The Colorado Springs City Council will reconsider a six-figure pay raise for Colorado Springs Utilities CEO Jerry Forte.
But this time, the council will be asked to phase in a $170,425 raise over three years.
Councilwoman Jan Martin, a member of the Colorado Springs Utilities personnel committee, is bringing the salary issue back a month after the council rejected a $171,000 salary increase for the Utilities CEO.
Martin said the CEO's salary needs to be competitive in the market or it leaves the city-owned utility vulnerable to recruiting raids.
"We have to understand Utilities is a $1 billion corporation," she said. "It is one of the largest employers in the city. And because of all the federal regulations, it is a position that requires very specific expertise."
Forte's base salary is $276,750 a year - 38 percent below the market median of CEOs who run utilities of similar size and scope, according to a study commissioned by the Utilities board.
The new proposal would provide an 8.8 percent salary increase in 2014, a 9.3 percent increase in 2015 and an 8.5 percent increase in 2016. That would bring Forte's base salary from $276,750 to $447,175.
"We felt spreading it over three years would help address some of the concerns raised early," Martin said.
Initial reports of the $171,000 pay hike drew howls from many in the community, and the council backed away from the proposal.
The council will hear the new proposal at its meeting Tuesday.
The new proposal would increase the CEO's base salary but eliminate the annual performance incentives, which have been about $60,000 a year. In March, the Utilities board said Forte's 2013 performance "exceeded expectations." On a scale of 1 to 5, Forte earned a 4.02, similar to the grade he has earned in years past.
If the new salary proposal is approved, Forte still would receive the incentive pay for his 2013 performance.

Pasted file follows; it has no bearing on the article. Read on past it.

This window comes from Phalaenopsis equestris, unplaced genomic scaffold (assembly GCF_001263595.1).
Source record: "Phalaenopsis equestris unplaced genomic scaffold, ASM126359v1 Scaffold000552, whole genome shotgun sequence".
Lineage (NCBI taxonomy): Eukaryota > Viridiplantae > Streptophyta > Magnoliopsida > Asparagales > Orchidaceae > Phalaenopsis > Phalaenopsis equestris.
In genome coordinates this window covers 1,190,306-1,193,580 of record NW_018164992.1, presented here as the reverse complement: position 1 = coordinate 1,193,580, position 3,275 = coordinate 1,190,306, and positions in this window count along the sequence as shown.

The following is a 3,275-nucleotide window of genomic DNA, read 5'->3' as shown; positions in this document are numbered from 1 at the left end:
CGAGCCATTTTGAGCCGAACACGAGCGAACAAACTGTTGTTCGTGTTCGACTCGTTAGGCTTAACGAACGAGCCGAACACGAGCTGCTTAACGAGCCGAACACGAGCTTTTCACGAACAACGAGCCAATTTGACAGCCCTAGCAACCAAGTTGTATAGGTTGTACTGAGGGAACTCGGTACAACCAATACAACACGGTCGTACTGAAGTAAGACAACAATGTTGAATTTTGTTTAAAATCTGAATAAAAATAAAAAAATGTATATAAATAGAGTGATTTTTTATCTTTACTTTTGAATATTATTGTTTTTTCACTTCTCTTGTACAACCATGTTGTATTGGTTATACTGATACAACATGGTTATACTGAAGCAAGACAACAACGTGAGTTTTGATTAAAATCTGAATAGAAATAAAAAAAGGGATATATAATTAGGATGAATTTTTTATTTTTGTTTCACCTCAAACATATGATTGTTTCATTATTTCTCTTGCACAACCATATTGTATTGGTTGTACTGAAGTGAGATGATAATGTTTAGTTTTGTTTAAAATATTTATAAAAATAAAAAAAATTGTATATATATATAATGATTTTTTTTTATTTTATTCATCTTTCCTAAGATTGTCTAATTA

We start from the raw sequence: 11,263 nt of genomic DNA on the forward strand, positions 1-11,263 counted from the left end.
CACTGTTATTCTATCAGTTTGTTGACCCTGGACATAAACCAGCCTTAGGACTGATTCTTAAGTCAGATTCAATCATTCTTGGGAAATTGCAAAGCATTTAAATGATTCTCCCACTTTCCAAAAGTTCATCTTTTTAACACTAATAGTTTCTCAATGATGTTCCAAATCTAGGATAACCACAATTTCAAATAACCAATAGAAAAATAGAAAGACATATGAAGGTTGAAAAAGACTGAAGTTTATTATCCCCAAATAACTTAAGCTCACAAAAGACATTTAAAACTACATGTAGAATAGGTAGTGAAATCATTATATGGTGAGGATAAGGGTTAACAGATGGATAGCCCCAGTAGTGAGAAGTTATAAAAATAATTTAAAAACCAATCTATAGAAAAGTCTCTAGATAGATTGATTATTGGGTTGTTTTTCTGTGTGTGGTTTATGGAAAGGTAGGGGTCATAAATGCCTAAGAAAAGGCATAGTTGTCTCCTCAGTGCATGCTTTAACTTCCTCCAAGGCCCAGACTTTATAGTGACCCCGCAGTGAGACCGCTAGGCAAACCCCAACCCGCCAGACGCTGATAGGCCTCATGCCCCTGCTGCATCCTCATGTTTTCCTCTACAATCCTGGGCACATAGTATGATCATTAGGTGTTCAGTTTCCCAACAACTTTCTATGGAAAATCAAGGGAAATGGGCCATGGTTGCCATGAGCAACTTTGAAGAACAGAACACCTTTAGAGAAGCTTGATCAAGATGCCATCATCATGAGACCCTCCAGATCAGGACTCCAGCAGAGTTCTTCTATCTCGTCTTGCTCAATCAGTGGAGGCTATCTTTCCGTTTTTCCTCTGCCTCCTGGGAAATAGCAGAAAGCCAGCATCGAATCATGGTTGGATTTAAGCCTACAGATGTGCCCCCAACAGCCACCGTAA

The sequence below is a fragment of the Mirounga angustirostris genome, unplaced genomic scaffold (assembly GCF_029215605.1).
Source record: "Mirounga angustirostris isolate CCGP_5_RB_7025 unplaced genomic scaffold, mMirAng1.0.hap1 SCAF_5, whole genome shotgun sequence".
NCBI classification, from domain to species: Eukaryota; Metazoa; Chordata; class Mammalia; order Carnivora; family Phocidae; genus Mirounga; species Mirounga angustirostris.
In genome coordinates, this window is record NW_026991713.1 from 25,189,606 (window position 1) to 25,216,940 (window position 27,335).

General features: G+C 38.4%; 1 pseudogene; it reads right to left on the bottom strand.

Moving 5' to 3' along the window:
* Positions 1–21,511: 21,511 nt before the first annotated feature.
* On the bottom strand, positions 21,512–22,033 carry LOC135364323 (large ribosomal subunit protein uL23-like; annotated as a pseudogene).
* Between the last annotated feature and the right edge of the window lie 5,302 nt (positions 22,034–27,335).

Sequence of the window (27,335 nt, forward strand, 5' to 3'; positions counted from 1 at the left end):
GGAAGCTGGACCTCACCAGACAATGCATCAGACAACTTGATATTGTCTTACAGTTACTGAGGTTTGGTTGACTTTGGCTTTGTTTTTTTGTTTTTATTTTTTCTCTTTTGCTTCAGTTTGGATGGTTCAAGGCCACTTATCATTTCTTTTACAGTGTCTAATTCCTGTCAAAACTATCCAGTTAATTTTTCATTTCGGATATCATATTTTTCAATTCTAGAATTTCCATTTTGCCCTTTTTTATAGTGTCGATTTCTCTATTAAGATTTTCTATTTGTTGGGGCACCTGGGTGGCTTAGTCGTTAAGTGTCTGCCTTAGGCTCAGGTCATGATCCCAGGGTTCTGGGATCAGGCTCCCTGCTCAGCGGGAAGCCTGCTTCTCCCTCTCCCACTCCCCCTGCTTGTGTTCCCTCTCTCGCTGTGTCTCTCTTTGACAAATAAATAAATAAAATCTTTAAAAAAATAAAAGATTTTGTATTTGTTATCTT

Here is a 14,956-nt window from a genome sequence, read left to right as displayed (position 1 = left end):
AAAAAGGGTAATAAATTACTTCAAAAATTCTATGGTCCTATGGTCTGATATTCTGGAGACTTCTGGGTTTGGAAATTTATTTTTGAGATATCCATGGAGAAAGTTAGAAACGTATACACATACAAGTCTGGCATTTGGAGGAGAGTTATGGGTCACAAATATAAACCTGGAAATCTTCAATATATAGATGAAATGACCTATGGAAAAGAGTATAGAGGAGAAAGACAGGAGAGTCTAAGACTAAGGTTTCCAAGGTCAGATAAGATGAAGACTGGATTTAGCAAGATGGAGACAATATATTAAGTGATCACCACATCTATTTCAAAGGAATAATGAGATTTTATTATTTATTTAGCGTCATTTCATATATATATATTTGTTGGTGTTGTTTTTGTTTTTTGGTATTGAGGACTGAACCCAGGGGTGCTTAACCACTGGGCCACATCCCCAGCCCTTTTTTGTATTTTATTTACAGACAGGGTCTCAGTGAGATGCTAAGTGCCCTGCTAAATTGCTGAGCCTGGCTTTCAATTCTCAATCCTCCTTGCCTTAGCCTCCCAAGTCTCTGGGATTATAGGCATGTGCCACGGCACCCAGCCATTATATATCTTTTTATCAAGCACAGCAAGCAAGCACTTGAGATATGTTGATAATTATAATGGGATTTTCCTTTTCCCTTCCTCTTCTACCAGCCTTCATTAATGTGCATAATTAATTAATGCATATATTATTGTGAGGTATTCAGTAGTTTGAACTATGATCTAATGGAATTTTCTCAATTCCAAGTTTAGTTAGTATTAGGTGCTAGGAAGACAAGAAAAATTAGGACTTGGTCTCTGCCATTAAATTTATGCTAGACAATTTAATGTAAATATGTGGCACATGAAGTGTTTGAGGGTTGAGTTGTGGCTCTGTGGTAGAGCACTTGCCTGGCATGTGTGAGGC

Forte declined comment.
A study of the salaries of 42 CEOs at other utilities operations throughout the U.S. shows Forte's compensation - base salary and incentive package - 45 percent below the market's median. And with Forte and 60 percent of other utilities executives eligible for retirement, it threatens continuity, Martin said.
If Forte retired now, she said, it could cost as much as $600,000 a year to hire a new CEO based on the market. Utilities had difficulty recruiting additions to its executive team because of lower-than-market compensation, Martin said. One general manager position sat vacant for more than a year before someone was promoted internally, she said.
"It's important to make the CEO's pay more competitive with similar utilities. Retaining and attracting qualified leadership is critical to maintaining the reliable service, reasonable rates and excellent customer service that our customers have come to expect," Martin said. "A top 10 percent ranking in customer satisfaction in the United States by J.D. Power and Associates doesn't happen without strong utilities leadership."